Q.37. What does the phrase ‘rags of time’ mean? What does its tone indicate? –

Ans. ‘Rags of time’ means broken pieces of time such as hours, days and months.
The tone reflects a contemptuous attitude towards time which is subject to division in comparison to love that remains whole and indivisible.

Q.38. What does the lover propose to ‘eclipse’ and why? How can be eclipse and why is he unwilling to do so?

Ans. The lover proposes to eclipse (=to blot out) the sun. He wants to do
so to show that his beams are not so ‘reverend (=deserving to be treated with respect) and strong’ as he believes them to be.

The lover can simply eclipse the sun with a wink (=act of closing the eyes quickly). However, he is unwilling to close his eyes for it will deprive him of the sight of his beautiful beloved, for whatever a short time it might be .

Q.39. What does the lover warn the sun about? What will happen as a result of it?

Ans. The lover warns the sun that his beloved’s eyes are so shining that
they might ‘blind’ (=bedim/bedazzle) his eyes and thereby make them unable to see clearly (even though for a short time).

As a result of it the sun will not find ‘both the Indies’ (i.e. the East Indies and the west Indies) and the kings where he left them yesterday.

Q.40. What are ‘both the Indies’ associated with? Will the sun find them in the places where he left them yesterday? If not, why?

Ans. The East Indies and the West Indies are popularly associated with
spices (such as clove, pepper, ginger, cardamom etc.) and mines (such as gold mines, silver mines, mines for precious stones etc.) respectively.

The sun on rising tomorrow morning, will not find them in their usual places where he left them yesterday. It is because all the fragrance and the wealth of the East and West Indies lie absorbed in the person of his beloved.

Q.41. What happened to the kings whom the sun saw ruling in their usual places yesterday?

Ans. The sun, on rising the next day, could not find the kings who were
ruling in their usual places yesterday, because all of them lay last night in the same bed on which the lover was lying (i.e. they all got contracted in the lover, which indicates him to be representing all kings).

Q42. “She is all states, and all princes, I.’—Who is all states and who is all princes? How do they reach such a condition?

Ans. The mistress in ‘all states’ while the lover is ‘all princes’ (=rulers).

They have reached such a condition by virtue of true love. Love has extended her condition so much that from a commoner she has become one in whom all the fragrance (“spice’) and wealth (“mine’) of all the states have been combined. In the same way, love has elevated the lover to such a state that from a common man he has become one in whom all the ‘honour’ and ‘wealth’ of all the princes have been united.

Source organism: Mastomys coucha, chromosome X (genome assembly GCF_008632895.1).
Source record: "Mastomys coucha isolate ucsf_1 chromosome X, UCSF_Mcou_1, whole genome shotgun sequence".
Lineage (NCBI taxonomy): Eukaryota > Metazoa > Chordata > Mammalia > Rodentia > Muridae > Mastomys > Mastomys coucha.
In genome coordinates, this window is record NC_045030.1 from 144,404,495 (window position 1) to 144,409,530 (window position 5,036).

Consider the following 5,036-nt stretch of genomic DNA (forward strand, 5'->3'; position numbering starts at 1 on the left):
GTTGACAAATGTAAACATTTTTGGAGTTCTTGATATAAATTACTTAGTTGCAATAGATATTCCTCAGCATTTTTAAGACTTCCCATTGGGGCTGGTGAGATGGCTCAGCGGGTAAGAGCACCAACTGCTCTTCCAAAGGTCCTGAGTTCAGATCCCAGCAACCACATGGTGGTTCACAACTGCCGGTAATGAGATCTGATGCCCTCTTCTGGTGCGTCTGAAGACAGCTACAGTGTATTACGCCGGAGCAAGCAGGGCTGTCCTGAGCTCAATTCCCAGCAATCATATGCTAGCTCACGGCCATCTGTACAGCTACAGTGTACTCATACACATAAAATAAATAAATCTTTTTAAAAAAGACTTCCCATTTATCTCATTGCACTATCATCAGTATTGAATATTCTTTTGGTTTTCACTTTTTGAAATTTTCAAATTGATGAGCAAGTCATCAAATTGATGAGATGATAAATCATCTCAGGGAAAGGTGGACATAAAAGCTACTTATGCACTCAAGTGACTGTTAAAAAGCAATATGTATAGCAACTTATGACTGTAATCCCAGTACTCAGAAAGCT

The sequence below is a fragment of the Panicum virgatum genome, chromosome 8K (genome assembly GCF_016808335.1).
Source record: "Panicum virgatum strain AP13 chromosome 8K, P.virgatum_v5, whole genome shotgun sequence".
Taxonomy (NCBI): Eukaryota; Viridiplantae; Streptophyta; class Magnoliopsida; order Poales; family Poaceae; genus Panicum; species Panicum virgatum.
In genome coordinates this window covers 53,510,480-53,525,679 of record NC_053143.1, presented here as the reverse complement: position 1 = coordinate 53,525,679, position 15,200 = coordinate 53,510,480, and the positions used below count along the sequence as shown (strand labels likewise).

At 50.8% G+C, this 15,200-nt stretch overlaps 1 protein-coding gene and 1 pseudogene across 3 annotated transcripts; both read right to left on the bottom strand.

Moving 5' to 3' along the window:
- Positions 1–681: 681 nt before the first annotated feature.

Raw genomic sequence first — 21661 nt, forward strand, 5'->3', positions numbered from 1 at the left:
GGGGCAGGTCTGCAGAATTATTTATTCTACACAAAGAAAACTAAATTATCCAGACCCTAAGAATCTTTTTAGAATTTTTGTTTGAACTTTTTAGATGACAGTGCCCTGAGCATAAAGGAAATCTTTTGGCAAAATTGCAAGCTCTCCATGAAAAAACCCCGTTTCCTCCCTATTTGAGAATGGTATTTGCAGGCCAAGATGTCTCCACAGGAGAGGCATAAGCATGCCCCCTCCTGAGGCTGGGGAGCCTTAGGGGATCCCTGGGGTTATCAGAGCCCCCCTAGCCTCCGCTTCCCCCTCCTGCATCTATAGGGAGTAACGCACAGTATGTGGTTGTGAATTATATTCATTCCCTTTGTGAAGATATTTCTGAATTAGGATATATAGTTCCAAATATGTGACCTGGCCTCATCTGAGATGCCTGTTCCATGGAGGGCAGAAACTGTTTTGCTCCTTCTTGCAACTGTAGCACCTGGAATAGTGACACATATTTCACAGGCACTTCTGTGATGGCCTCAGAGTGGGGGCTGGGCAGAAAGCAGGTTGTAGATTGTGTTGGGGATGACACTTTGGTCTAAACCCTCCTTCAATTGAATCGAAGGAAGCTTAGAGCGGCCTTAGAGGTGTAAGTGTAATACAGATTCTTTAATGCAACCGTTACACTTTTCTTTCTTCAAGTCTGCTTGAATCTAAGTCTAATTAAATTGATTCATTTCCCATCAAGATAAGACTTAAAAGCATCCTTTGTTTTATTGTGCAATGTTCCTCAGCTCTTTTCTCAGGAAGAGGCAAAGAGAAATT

0.43. ‘Nothing else is’ – Why does the lover think that other than themselves there are no states or princes?

Ans. The lover thinks that his beloved and himself are the real states and princes, and the actual states and princes of the external world are insignificant compared to themselves. The external states suffer from epidemic and famine, flood and earthquake, in addition to their fear of dismemberment; likewise, the external princes suffer from distress and disease, conspiracy and rebellion, in addition to their threat of dislodgement from power. But as states and princes, the lovers enjoy perfect peace, satisfaction and integrity (=stability). Hence the outside world does not matter to them at all.

0.44. Why do “all honour’appear “mimic’and ‘all wealth”-alchemy to the lovers?

Ans. The princes are conceited about their honour and wealth just as the
lovers are proud of the fullness and sufficiency of their love. The honour of the princes, however, evaporates when they are dethroned and their wealth dwindles when they have to continue a war.

The fullness and sufficiency of the love of the lovers do not undergo any adverse effect as it remains stable all the time. So compared to their love, the honour of the princes appears to be ‘mimic’ or a mere imitation and not the real thing, and their wealth seems to be nothing but ‘alchemy’, i.e., something which is sham and base (=inferior), a poor imitation of the original.